The Zuni (Indians of North America) by Nancy Bonvillain

By Nancy Bonvillain

A portrait of the Zuni of the yank Southwest examines their thriving tradition of farmers, developers, and investors and notes how their skill to conform enabled them to outlive pivotal advancements in background.

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Women wore cotton blouses, skirts, and sashes, while men wore cotton shirts, sashes, and aprons over deerskin leggings. Cloth was often dyed with bright mineral or vegetable pigments, and clothing was decorated with embroidered geometric designs. By skillfully developing their crafts and making good use of their resources, the Zunis lived in prosperity. Their comfortable and secure way of life was described in 1540 by Francisco Vasquez de Coronado, a Spanish officer who led an expedition through the Southwest: They have very good homes and good rooms with corridors and some quite good rooms underground and paved, built for the winter.

Each village had its own pekwin and council. The pekwin was named to the position by a council of priests and could be removed from office by that same council if the people disapproved of his behavior. To become a pekwin, a man had to have a generous and kind disposition and to be respected by all; in addition, he had to be a member of the Dogwood clan. The pekwin was officially installed in office during a ceremony conducted by the head Rain Priest of the village, who would place a staff made of feathers in the chief ’s hands, recite a prayer, and then blow on the staff four times.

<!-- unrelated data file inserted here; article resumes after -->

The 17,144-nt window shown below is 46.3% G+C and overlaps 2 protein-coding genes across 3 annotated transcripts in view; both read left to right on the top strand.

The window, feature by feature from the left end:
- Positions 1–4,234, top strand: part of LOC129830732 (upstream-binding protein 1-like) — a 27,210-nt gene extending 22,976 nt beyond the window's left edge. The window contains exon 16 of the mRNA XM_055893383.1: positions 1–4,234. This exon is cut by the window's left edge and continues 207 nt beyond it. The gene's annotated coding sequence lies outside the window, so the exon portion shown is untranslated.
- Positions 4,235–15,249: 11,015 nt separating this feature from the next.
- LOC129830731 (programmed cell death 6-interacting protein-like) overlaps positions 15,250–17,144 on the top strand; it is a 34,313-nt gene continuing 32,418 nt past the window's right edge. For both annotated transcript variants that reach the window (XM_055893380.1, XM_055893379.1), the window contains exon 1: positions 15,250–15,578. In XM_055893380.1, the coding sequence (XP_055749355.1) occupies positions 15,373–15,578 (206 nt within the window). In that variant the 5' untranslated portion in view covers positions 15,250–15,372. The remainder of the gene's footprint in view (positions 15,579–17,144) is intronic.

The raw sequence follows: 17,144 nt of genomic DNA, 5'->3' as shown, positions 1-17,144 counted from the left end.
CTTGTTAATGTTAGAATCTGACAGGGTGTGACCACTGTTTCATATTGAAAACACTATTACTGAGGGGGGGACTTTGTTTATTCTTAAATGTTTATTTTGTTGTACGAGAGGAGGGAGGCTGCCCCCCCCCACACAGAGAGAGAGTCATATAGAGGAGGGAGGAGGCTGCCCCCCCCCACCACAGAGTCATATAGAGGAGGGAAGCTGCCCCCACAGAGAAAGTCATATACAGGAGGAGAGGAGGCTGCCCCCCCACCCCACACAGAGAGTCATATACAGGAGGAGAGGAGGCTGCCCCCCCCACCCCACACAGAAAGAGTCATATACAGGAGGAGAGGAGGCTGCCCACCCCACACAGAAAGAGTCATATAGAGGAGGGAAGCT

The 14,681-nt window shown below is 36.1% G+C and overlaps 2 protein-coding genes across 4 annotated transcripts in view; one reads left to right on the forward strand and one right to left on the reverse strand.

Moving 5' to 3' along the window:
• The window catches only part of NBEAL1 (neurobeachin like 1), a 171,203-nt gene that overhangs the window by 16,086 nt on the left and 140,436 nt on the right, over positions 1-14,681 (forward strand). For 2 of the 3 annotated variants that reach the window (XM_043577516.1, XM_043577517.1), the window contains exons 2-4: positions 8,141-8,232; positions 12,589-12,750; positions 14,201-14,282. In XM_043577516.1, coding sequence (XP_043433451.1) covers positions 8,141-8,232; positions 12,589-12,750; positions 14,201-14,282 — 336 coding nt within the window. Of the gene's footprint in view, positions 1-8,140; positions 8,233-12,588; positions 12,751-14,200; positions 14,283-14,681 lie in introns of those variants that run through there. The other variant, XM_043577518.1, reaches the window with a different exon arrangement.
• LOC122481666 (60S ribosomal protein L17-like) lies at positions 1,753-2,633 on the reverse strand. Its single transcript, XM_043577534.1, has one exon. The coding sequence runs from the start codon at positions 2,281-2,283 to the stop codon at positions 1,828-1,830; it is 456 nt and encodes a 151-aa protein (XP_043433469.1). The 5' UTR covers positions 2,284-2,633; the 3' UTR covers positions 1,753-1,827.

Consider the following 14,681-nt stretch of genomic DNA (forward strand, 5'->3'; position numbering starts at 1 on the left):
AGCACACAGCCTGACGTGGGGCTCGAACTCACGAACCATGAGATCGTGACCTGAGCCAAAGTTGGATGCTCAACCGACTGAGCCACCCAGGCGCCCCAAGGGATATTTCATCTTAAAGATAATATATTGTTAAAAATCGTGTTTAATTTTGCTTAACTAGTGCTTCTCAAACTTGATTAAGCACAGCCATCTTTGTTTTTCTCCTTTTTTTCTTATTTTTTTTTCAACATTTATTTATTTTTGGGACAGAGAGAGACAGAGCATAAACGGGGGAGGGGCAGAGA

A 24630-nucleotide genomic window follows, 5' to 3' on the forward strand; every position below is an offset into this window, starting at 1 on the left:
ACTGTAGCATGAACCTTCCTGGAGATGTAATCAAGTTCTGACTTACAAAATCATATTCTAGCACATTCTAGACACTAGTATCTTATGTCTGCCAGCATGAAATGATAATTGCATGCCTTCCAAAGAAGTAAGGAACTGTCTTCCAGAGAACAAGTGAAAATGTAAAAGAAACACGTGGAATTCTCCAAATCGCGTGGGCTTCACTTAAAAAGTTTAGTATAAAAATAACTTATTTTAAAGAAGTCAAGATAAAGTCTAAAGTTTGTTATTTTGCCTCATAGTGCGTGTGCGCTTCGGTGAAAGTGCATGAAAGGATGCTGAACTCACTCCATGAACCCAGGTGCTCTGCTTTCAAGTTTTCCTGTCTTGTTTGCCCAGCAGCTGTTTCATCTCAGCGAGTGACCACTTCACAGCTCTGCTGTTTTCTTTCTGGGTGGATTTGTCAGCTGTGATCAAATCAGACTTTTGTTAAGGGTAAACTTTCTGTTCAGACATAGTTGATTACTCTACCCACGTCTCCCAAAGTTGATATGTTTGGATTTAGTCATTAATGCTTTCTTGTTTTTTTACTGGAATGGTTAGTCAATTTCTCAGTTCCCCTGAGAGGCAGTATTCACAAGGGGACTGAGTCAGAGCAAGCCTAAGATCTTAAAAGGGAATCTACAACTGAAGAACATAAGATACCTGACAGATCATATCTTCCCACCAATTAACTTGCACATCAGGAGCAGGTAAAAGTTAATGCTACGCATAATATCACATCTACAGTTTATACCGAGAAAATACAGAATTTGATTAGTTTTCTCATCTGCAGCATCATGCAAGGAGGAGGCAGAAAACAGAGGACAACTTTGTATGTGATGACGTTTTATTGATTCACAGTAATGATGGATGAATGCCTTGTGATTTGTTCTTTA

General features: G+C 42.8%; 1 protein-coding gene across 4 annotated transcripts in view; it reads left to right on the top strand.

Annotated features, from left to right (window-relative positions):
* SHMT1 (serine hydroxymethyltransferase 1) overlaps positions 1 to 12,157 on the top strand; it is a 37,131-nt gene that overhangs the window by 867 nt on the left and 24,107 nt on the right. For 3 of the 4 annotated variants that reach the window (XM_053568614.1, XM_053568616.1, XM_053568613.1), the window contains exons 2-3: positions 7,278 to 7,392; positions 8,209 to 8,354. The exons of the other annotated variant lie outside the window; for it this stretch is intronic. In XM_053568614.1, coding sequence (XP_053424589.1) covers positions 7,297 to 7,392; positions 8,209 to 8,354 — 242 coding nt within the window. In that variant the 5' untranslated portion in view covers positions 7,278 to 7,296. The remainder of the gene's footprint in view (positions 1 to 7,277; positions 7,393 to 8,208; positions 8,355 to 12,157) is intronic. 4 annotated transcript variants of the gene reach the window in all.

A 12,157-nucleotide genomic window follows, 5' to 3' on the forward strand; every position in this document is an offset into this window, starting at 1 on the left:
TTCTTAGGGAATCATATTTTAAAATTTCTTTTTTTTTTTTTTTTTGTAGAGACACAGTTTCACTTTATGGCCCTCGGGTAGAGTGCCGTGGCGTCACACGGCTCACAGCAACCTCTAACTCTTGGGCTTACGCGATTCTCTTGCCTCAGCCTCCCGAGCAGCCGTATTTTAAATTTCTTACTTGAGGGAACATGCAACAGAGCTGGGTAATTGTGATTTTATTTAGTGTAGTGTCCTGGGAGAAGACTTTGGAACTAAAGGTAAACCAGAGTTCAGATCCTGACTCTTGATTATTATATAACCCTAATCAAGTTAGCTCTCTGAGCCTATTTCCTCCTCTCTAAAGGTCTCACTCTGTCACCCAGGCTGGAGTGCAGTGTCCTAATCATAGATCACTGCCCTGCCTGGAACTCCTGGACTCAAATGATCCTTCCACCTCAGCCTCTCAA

But the primary difficulty for Zuni farmers was not labor but the water supply. The climate in the Southwest is generally dry, with rainfall averaging only ten to fifteen inches per year. The rain that does fall comes in sudden and severe storms in summer months, which can drown or wash away young plants. The only other natural sources of water in the region are the small Zuni River and a few springs. To make the best use of available water, the Zuni farmers developed a system of floodwater irrigation, which involved building small dams and canals with mud walls to direct water from rainfall and overflowing streams to the crops.

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